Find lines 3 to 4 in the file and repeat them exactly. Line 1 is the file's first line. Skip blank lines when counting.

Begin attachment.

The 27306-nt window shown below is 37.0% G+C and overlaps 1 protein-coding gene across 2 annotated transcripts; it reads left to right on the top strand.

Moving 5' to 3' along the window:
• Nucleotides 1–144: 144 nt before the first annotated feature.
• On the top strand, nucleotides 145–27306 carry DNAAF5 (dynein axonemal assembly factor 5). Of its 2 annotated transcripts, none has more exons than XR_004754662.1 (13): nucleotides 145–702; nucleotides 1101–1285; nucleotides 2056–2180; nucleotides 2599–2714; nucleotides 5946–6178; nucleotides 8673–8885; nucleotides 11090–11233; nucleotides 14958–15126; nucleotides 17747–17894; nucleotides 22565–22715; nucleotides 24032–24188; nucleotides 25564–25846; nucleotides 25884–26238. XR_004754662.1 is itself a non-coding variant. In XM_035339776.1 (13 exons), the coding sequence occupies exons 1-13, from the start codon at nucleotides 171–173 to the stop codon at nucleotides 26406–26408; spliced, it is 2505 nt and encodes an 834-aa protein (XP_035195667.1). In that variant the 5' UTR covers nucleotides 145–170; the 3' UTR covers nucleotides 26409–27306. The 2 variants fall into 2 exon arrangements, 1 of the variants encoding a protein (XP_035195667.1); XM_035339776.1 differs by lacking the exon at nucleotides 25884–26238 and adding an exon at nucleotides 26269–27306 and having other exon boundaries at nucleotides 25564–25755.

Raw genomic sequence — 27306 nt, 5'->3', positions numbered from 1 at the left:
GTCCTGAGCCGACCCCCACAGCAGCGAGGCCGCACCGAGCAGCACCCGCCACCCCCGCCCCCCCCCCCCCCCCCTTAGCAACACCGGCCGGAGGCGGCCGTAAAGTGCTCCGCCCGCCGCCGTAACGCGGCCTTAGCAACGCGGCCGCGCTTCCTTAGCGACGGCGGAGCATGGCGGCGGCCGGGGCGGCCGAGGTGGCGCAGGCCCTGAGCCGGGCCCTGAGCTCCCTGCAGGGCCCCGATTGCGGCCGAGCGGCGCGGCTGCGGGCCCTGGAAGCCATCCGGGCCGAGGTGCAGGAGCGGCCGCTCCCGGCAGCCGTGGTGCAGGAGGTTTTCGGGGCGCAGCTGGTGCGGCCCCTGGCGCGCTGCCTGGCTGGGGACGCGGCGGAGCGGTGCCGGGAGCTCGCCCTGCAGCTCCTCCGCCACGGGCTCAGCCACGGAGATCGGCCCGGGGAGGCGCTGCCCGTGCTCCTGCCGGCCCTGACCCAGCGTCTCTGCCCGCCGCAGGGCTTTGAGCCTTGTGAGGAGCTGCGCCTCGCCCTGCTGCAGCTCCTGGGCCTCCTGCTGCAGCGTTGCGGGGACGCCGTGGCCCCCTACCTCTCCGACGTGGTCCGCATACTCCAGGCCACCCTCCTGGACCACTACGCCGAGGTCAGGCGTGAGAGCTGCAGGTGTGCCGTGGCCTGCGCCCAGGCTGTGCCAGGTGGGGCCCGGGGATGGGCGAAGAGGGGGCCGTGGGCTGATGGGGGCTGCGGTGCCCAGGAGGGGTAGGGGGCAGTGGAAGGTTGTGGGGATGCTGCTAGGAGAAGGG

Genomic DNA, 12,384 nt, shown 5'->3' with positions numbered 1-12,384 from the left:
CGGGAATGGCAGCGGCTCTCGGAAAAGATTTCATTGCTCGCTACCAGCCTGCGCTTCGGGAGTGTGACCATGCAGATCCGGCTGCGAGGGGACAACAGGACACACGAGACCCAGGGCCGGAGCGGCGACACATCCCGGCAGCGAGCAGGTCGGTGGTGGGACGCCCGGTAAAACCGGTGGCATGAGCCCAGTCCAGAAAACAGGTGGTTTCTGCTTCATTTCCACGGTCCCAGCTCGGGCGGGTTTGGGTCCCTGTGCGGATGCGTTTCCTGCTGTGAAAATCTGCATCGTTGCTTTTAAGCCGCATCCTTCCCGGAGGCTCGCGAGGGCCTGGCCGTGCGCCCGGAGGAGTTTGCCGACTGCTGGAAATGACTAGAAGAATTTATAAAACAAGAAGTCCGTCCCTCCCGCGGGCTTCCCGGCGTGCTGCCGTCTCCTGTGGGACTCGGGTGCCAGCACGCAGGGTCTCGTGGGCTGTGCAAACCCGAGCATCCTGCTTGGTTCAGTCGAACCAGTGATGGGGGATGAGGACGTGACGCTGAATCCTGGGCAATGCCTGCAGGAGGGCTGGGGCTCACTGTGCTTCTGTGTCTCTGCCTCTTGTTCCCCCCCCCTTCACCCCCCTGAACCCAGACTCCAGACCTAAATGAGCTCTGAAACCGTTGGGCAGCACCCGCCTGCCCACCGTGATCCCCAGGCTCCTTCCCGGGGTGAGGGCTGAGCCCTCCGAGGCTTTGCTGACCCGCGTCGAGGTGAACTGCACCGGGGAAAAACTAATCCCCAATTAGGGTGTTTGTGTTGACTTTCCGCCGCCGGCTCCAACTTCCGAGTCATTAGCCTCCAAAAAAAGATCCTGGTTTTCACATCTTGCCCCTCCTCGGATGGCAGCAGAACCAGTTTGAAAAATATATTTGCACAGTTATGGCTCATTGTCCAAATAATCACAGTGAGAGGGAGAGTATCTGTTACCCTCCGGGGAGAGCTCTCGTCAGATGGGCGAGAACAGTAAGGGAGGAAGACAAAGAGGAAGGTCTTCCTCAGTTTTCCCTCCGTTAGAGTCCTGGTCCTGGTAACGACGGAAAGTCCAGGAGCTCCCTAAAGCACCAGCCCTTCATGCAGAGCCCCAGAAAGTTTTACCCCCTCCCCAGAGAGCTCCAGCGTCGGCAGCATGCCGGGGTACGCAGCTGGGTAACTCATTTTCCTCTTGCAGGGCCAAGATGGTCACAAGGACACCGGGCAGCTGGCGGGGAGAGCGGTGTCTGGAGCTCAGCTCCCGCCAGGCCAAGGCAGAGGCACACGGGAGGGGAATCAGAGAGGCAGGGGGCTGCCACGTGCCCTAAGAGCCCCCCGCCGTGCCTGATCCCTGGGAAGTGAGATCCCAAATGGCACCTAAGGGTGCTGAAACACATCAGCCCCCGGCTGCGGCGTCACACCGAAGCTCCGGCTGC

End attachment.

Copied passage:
• Nucleotides 1–144: 144 nt before the first annotated feature.
• On the top strand, nucleotides 145–27306 carry DNAAF5 (dynein axonemal assembly factor 5). Of its 2 annotated transcripts, none has more exons than XR_004754662.1 (13): nucleotides 145–702; nucleotides 1101–1285; nucleotides 2056–2180; nucleotides 2599–2714; nucleotides 5946–6178; nucleotides 8673–8885; nucleotides 11090–11233; nucleotides 14958–15126; nucleotides 17747–17894; nucleotides 22565–22715; nucleotides 24032–24188; nucleotides 25564–25846; nucleotides 25884–26238. XR_004754662.1 is itself a non-coding variant. In XM_035339776.1 (13 exons), the coding sequence occupies exons 1-13, from the start codon at nucleotides 171–173 to the stop codon at nucleotides 26406–26408; spliced, it is 2505 nt and encodes an 834-aa protein (XP_035195667.1). In that variant the 5' UTR covers nucleotides 145–170; the 3' UTR covers nucleotides 26409–27306. The 2 variants fall into 2 exon arrangements, 1 of the variants encoding a protein (XP_035195667.1); XM_035339776.1 differs by lacking the exon at nucleotides 25884–26238 and adding an exon at nucleotides 26269–27306 and having other exon boundaries at nucleotides 25564–25755.